This was stopped with the arrival of the Digital Economies Act 2017. It was stated at the time “Following the passage of the Digital Economy Act in April 2017, Ofcom is now funded entirely through charges, and takes no grant-in-aid from Government. Ofcom says this helps underline its independence.”

I will leave others to ponder what that could mean in reality.

Some others may consider that because we don’t pay for a licence any more we don’t get any EMC protection.

Before removing the amateur radio annual licence payment, Ofcom consulted with the public in 2005, including of course radio amateurs. Some amateurs did state in their consultation reply that they believed radio amateurs would not be able to request EMC/RFI assistance from Ofcom if they did not pay a yearly licence fee. In its reply to the consultation answers Ofcom mentioned that Ofcom’s spectrum management and enforcement activities are not determined according to the level of the licence fee.

Bob Harry, G3NRT mentions that he believes the Amateur Radio Service is not a protected service.

In EU Directive 2014/30/EU (which forms the EMC Regs 2006 in the UK) states the following in the recitals

“(4) Member States should be responsible for ensuring that radiocommunications, including radio broadcast reception and the amateur radio service operating in accordance with International Telecommunication Union (ITU) radio regulations, electrical supply networks and telecommunications networks, as well as equipment connected thereto, are protected from electromagnetic disturbance.” If that does not indicate we should have EMC protection then why was it written?

The last time I looked I think we were still in the EU, but even if we do leave, this is unlikely to be repealed because we need to follow the EMC regs for trade in the EU.



Martin, G5FM

With reference to recent comments on club recruitment, the Isle of Avalon ARC has found one of the local area freebie magazines to be a regular and useful source of new members. With ‘persistent’ advertising (month after month) from a freebie entry simply advertising when and where we meet, we have found that on average we are attracting half-a-dozen new members per year. We have also found that word-of-mouth amongst the local CB community (many of whom are friends of members) brings in stragglers gradually moving from one community to the other.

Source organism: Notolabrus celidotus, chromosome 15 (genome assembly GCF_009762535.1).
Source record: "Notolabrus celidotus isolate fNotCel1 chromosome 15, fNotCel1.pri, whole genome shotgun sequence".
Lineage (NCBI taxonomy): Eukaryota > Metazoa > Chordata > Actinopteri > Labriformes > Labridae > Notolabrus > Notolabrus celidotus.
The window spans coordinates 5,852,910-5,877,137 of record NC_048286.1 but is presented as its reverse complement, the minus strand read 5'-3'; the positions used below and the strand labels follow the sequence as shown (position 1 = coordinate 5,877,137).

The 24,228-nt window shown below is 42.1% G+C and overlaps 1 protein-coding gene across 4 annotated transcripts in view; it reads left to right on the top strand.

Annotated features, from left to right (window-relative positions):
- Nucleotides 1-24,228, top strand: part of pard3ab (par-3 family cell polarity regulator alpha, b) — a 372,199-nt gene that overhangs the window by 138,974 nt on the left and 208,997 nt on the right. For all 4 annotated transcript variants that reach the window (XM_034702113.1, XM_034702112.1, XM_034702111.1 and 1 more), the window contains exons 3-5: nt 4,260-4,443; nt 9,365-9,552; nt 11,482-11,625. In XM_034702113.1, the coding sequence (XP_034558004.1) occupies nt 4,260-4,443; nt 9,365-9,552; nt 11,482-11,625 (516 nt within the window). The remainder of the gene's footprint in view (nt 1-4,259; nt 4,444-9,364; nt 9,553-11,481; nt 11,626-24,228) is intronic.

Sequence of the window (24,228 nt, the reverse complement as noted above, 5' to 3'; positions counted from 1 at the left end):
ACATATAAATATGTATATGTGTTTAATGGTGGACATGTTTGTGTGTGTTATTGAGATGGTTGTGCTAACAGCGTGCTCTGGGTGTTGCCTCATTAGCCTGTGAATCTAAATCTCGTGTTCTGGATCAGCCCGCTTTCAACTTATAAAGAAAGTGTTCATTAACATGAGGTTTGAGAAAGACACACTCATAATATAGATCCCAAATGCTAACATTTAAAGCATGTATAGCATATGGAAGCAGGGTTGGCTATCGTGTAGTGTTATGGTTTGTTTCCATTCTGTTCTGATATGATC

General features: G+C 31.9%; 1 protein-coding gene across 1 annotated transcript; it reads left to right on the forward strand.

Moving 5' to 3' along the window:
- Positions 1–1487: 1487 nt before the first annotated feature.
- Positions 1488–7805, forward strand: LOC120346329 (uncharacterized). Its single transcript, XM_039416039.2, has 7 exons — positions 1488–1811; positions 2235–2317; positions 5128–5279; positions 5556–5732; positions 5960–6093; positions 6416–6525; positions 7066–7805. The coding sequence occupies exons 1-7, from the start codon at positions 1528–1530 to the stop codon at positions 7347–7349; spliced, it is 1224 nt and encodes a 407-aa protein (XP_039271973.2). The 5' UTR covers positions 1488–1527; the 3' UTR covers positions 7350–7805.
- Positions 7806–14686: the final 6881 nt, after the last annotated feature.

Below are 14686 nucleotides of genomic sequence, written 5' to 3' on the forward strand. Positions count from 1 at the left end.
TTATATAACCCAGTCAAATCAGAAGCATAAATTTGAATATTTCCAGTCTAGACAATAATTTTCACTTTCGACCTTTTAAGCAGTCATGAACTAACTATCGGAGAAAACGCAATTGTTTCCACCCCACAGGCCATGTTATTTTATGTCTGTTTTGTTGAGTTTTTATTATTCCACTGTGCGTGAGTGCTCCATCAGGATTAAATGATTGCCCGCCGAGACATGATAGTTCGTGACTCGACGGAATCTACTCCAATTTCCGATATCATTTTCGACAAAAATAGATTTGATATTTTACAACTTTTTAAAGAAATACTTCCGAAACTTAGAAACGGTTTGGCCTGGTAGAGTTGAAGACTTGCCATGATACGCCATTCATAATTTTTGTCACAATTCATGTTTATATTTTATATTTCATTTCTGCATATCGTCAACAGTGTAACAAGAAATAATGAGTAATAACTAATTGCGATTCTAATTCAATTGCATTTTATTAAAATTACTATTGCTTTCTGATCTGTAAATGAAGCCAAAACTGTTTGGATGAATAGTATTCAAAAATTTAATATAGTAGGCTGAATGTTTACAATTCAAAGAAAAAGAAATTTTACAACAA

Tom Morgan G0CAJ/ZS1AFS/ZT1T

I don’t think we need a ‘Different kind of Radio Club’ (RadCom, July 2019).

What we need is a radio club that is welcoming and has enthusiastic members. My wife and I have come over to the UK once a year for quite a few years. We have made a point of visiting radio clubs in Wiltshire and in the area around Southampton.

Last year my wife Sue, G0EZN/ZS1AFR visited Chippenham Radio Club because we were still looking for that club that was welcoming and had enthusiastic members. The welcome was great and the members’ enthusiasm for their particular main radio-related activity was obvious. We have just returned from the UK after visiting the Chippenham Radio Club twice. We joined the club to keep in touch with happenings and will be corresponding with a few members whose interest coincides with ours.

We have just received their newsletter. It confirms our thoughts. We noticed that three other amateurs have joined the club recently. So, it is growing. How many clubs can match that?